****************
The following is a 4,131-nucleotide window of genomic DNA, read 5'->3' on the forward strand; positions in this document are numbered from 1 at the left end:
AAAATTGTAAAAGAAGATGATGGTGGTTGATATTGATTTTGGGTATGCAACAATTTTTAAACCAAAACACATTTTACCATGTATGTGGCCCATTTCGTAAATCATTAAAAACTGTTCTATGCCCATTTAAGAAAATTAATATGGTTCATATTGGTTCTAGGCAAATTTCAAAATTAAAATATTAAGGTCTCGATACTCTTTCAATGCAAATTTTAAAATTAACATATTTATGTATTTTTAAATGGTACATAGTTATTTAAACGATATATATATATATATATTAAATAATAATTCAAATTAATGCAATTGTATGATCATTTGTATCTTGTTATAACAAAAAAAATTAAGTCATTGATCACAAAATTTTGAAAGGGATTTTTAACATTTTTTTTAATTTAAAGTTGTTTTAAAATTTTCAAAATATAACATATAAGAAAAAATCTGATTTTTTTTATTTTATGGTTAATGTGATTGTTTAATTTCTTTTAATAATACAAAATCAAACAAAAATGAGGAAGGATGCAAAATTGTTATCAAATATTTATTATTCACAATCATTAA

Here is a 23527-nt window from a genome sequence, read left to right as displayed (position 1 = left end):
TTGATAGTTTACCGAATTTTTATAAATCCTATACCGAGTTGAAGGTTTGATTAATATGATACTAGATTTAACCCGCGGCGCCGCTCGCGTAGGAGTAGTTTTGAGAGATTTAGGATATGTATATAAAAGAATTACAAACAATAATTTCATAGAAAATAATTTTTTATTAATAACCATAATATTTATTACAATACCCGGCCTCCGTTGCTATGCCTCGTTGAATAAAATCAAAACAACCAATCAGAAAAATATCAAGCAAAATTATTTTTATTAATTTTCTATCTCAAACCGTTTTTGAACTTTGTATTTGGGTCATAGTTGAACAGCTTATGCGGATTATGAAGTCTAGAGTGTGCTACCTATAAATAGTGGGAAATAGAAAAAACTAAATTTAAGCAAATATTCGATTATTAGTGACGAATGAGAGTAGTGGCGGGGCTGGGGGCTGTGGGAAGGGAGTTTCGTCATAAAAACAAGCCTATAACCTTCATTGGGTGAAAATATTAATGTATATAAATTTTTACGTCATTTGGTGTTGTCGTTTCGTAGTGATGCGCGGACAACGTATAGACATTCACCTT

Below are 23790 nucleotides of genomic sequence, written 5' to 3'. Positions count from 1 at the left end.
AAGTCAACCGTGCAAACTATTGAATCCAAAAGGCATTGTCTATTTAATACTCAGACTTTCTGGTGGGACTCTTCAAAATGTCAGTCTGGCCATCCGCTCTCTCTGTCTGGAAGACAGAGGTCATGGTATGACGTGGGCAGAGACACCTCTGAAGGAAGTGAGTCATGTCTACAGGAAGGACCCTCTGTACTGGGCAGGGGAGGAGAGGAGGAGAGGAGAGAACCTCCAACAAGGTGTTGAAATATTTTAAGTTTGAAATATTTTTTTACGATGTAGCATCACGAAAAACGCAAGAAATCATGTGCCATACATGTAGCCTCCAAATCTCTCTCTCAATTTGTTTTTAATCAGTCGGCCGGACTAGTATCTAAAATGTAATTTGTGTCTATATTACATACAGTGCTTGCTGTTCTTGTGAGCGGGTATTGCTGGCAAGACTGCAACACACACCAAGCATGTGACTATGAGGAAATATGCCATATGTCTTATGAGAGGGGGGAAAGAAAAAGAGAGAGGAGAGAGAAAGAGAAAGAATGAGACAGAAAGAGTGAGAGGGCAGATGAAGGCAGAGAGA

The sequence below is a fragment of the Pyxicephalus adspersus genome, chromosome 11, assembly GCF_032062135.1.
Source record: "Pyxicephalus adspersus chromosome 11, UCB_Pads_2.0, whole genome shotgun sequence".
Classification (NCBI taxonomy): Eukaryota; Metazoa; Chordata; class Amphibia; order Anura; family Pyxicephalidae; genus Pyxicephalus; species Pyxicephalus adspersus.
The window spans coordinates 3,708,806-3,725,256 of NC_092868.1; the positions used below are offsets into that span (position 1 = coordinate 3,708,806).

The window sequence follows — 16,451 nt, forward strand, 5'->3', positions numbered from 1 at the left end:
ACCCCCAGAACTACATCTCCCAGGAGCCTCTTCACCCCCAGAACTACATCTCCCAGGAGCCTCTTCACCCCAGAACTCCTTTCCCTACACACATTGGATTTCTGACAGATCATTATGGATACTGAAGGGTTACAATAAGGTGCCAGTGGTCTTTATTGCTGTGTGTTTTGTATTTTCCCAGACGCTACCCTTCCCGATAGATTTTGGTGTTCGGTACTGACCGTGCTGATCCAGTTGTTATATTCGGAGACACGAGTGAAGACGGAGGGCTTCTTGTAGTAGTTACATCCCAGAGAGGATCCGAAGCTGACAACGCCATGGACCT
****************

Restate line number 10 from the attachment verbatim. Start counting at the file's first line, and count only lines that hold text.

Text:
The window spans coordinates 3,708,806-3,725,256 of NC_092868.1; the positions used below are offsets into that span (position 1 = coordinate 3,708,806).